White Pepper's main salon table had become too tired to carry on any further.The finish was worn and stained. The teak veneer had worn so thin that another overhaul was unrealistic. However, the underneath was sound and sturdy.
Jan had been working with chalk paint at home and hit upon refinishing the table with chalk paint. This would be a dramatic departure from traditional teak and varnish so careful planning was in order.
First of all Annie Sloan brand of chalk paint was purchased at an antique shop in Goliad, Texas and brought to Florida. Then the table was lightly scuffed with sandpaper and cleaned with mineral spirits. Two coats of Annie Sloan were applied. Here I was schooled by Jan. Chalk paint by convention is used to make old furniture look better, not new. Indeed, pieces are usually deliberately abraded (or distressed). I begged her not to distress our old table. At this point the table looked better, but it was not Awl Grip either.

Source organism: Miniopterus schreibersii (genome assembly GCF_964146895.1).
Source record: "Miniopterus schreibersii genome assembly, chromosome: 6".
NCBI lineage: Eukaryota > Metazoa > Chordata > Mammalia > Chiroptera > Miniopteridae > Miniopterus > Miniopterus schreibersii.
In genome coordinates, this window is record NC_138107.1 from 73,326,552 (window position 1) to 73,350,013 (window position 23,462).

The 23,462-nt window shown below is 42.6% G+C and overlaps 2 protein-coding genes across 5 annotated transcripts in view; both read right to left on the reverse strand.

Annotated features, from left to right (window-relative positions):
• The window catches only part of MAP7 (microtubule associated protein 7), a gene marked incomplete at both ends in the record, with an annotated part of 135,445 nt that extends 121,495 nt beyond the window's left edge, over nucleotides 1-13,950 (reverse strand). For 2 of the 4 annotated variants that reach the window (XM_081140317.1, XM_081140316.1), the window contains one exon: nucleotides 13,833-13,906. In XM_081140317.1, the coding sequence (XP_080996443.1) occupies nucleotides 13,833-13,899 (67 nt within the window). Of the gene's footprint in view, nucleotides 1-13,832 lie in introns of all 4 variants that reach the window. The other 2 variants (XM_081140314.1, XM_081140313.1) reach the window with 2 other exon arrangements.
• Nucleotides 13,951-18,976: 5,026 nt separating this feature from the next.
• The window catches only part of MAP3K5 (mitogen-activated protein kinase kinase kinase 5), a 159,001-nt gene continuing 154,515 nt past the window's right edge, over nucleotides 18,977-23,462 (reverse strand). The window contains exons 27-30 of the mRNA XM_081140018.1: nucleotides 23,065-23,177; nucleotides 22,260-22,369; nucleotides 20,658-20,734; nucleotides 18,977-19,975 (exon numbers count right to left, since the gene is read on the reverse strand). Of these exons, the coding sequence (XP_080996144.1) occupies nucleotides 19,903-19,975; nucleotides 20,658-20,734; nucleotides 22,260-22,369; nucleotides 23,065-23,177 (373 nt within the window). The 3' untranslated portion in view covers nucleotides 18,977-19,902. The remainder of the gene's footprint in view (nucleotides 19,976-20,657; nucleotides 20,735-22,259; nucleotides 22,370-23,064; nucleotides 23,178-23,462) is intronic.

Then the magic began. Jan had obtained a stencil of an anchor to apply a contrasting coat of blue gray color. Also a border was added and the blue gray dappled with a sponge. Finally two coats of semi-gloss polyurethane were applied. This step seals and protects the paint. New Perko pulls were added to the small center hatches.
The results have brightened up and updated the interior for little cost. Although the cost does not reflect the care and effort that went into the project.